Why You Should Consider a Will
|This information applies to British Columbia, Canada. Last reviewed for legal accuracy by Stephen Hsia in January 2019.|
A will is a legal document that explains what you want done with your property after you die.
A will makes your wishes clear
A will helps ensure the things you own go to the people you want to have them. It gives you some control over what happens to your estate after you’re gone. Preparing a will lets you choose an executor. This is a person who carries out the instructions in the will. If you’re a parent, you can also appoint a guardian to care for any children under age 19 after your death.
”I’ve decided I need to prepare a will. My sisters both want me to leave my opal ring to them. It belonged to our mother and is a family heirloom. Unless I put in writing who the ring should go to, I just know there’ll be a fight about it later.”
– Maria, Nanaimo
A will helps those you leave behind
A will is a map for those you leave behind. Having a clear statement of your wishes helps your loved ones feel confident they’re carrying those wishes out. Knowing your intentions will save them time, stress, and money at a difficult time.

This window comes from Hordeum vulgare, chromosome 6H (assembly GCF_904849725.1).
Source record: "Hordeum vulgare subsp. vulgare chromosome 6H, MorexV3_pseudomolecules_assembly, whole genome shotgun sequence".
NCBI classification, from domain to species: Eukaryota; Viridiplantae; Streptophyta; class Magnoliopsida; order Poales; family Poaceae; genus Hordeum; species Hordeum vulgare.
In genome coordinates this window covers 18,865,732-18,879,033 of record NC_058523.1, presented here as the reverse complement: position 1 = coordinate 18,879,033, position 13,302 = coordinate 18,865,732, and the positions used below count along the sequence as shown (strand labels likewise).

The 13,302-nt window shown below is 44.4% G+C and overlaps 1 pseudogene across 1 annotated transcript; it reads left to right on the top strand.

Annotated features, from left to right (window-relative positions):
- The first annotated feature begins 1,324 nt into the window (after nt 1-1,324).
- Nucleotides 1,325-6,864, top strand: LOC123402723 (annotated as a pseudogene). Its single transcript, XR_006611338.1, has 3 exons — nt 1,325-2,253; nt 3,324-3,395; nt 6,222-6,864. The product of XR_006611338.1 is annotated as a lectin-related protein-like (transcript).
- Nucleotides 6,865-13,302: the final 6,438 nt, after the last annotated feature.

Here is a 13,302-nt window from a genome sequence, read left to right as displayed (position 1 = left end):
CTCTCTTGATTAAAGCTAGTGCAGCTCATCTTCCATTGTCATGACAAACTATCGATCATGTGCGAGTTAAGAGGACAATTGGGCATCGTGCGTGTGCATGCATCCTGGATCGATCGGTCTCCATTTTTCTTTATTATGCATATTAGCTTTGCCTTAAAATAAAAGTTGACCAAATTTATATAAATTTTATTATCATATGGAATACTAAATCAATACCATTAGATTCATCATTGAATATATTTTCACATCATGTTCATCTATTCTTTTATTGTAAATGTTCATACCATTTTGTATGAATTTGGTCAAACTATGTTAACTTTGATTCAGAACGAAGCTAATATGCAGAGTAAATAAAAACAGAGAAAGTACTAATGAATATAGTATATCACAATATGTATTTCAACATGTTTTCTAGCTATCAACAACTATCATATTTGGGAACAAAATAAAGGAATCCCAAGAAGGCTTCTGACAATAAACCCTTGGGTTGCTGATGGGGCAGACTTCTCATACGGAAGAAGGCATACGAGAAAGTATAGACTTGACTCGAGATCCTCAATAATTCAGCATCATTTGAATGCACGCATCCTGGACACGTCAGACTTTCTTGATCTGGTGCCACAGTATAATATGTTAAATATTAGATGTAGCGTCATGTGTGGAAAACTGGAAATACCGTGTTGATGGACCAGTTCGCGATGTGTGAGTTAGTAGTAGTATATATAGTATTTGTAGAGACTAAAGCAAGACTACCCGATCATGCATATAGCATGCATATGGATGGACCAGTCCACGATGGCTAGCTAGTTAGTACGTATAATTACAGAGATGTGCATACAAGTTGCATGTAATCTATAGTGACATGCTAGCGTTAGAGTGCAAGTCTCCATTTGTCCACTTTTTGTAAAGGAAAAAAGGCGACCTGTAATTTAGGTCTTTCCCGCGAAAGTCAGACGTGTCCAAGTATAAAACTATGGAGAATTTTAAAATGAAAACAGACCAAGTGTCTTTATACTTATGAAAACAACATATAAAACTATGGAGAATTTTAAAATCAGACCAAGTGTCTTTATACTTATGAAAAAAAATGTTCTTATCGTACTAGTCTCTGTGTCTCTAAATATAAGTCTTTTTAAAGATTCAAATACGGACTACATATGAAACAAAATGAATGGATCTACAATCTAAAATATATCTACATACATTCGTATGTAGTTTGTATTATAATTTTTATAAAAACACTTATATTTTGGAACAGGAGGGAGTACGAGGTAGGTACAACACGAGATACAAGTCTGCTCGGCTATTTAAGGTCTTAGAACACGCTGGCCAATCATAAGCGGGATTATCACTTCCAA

What happens when you die without a will
Without a will, your successors will effectively be left guessing about what you would have wanted. With no proof of your wishes, the law kicks in. Your property is divvied up according to rules set out in the Wills, Estates and Succession Act.
The law may not reflect your wishes about who you want to inherit your property. For example:
- If you have a spouse but no children, your estate will pass to your spouse.
- If you have a spouse and children — all of whom are also your spouse’s children — your spouse will get the first $300,000 of your estate and half of what’s left over. The other half will be divided equally among your children.
- If you have no spouse or children, your estate will be distributed to descendents, parents, or other relatives. If no relatives can be found, the estate will go to the government.
If you die without a will, someone may need to apply to court to become administrator of the estate. Once approved, the administrator has the authority to distribute your assets. The administrator is often your spouse or adult child. If no one steps forward, the Public Guardian and Trustee may apply to become administrator.
You don’t have to prepare a will
Under the law, you don’t have to prepare a will. But it’s a good idea. Preparing a will helps ensure fairness, accuracy, and peace of mind all around. It makes sure your wishes are respected and your loved ones are taken care of.
“My sister Susan died without a will. A year before, she told me what she wanted done with the things she owned. Her car was supposed to go to me. But without a will, there’s no way to prove it. So everything is going to her daughter, Amy.”
– Janet, Vernon
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